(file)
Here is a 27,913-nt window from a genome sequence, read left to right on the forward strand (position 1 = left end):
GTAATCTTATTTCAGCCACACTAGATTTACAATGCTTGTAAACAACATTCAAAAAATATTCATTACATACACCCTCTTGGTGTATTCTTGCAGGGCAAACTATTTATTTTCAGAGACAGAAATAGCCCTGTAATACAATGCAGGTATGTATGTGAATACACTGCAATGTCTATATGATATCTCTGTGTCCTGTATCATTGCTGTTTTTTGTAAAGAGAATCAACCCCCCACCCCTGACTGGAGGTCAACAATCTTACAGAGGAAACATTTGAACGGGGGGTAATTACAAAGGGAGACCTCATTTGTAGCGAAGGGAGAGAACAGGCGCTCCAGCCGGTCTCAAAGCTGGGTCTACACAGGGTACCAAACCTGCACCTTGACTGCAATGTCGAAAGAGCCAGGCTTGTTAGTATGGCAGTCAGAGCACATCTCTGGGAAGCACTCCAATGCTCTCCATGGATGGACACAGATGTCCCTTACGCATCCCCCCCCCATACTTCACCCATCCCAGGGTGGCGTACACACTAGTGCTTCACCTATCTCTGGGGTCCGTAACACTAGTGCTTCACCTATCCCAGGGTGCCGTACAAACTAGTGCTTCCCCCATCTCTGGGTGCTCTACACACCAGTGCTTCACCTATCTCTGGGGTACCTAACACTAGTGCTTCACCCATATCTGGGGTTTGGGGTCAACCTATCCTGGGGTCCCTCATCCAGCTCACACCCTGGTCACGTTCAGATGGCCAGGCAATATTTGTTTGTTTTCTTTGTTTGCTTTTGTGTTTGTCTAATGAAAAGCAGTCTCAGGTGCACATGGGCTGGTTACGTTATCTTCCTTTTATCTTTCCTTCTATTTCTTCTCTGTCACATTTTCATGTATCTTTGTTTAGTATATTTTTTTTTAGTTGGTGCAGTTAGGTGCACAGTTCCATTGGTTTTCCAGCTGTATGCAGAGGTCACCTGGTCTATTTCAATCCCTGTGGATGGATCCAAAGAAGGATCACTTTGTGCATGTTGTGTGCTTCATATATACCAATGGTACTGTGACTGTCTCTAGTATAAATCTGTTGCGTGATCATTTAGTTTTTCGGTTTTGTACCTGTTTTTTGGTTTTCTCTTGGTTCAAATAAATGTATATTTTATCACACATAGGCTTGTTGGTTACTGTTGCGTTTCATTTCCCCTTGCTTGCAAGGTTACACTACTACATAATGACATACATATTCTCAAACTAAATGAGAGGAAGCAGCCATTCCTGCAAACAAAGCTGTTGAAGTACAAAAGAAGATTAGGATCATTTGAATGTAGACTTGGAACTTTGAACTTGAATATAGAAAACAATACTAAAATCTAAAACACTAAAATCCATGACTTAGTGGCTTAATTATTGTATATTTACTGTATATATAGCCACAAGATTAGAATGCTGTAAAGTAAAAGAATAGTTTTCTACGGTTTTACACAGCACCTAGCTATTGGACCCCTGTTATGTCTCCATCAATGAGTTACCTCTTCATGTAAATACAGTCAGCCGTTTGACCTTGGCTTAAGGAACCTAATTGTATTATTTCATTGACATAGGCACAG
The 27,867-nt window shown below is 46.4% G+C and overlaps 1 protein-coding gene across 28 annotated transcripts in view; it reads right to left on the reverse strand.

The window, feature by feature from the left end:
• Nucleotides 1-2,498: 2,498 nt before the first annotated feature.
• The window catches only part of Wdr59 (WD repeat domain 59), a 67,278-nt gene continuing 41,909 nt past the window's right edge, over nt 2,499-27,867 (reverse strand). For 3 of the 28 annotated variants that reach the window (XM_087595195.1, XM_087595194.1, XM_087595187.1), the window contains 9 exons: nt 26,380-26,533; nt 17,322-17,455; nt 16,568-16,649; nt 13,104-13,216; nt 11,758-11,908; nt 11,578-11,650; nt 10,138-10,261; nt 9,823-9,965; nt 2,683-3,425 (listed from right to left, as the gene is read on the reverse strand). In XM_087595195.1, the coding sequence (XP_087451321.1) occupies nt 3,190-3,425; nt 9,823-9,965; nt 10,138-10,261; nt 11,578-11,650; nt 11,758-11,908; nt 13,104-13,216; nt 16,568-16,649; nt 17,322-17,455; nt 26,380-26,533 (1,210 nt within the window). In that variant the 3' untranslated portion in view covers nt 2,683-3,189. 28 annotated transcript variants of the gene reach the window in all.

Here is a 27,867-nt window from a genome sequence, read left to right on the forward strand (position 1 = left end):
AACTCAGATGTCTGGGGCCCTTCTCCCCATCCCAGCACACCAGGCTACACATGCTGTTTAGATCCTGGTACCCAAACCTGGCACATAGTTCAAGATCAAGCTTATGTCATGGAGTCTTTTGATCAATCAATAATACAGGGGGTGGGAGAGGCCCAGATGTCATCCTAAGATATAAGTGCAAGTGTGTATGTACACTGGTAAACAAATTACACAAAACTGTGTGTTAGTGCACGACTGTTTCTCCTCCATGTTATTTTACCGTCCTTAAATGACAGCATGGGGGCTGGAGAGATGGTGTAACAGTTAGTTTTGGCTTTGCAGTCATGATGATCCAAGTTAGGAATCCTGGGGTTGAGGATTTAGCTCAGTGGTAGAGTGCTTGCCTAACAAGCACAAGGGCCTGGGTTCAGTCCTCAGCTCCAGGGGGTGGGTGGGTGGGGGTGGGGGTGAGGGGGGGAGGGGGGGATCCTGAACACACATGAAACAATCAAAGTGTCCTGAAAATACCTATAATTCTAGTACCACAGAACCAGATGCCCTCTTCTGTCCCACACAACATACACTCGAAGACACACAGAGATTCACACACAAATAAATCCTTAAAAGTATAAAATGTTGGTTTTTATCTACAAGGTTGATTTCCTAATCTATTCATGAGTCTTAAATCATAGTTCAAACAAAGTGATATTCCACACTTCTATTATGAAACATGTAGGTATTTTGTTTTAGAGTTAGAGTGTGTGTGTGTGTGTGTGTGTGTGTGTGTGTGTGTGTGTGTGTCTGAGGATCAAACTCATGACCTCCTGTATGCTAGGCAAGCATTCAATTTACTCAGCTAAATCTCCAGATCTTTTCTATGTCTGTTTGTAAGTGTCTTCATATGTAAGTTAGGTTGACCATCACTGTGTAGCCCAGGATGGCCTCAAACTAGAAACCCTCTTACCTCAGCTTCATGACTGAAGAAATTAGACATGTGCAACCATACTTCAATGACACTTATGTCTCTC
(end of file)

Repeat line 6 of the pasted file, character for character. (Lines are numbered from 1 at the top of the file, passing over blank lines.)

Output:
• The window catches only part of Wdr59 (WD repeat domain 59), a 67,278-nt gene continuing 41,909 nt past the window's right edge, over nt 2,499-27,867 (reverse strand). For 3 of the 28 annotated variants that reach the window (XM_087595195.1, XM_087595194.1, XM_087595187.1), the window contains 9 exons: nt 26,380-26,533; nt 17,322-17,455; nt 16,568-16,649; nt 13,104-13,216; nt 11,758-11,908; nt 11,578-11,650; nt 10,138-10,261; nt 9,823-9,965; nt 2,683-3,425 (listed from right to left, as the gene is read on the reverse strand). In XM_087595195.1, the coding sequence (XP_087451321.1) occupies nt 3,190-3,425; nt 9,823-9,965; nt 10,138-10,261; nt 11,578-11,650; nt 11,758-11,908; nt 13,104-13,216; nt 16,568-16,649; nt 17,322-17,455; nt 26,380-26,533 (1,210 nt within the window). In that variant the 3' untranslated portion in view covers nt 2,683-3,189. 28 annotated transcript variants of the gene reach the window in all.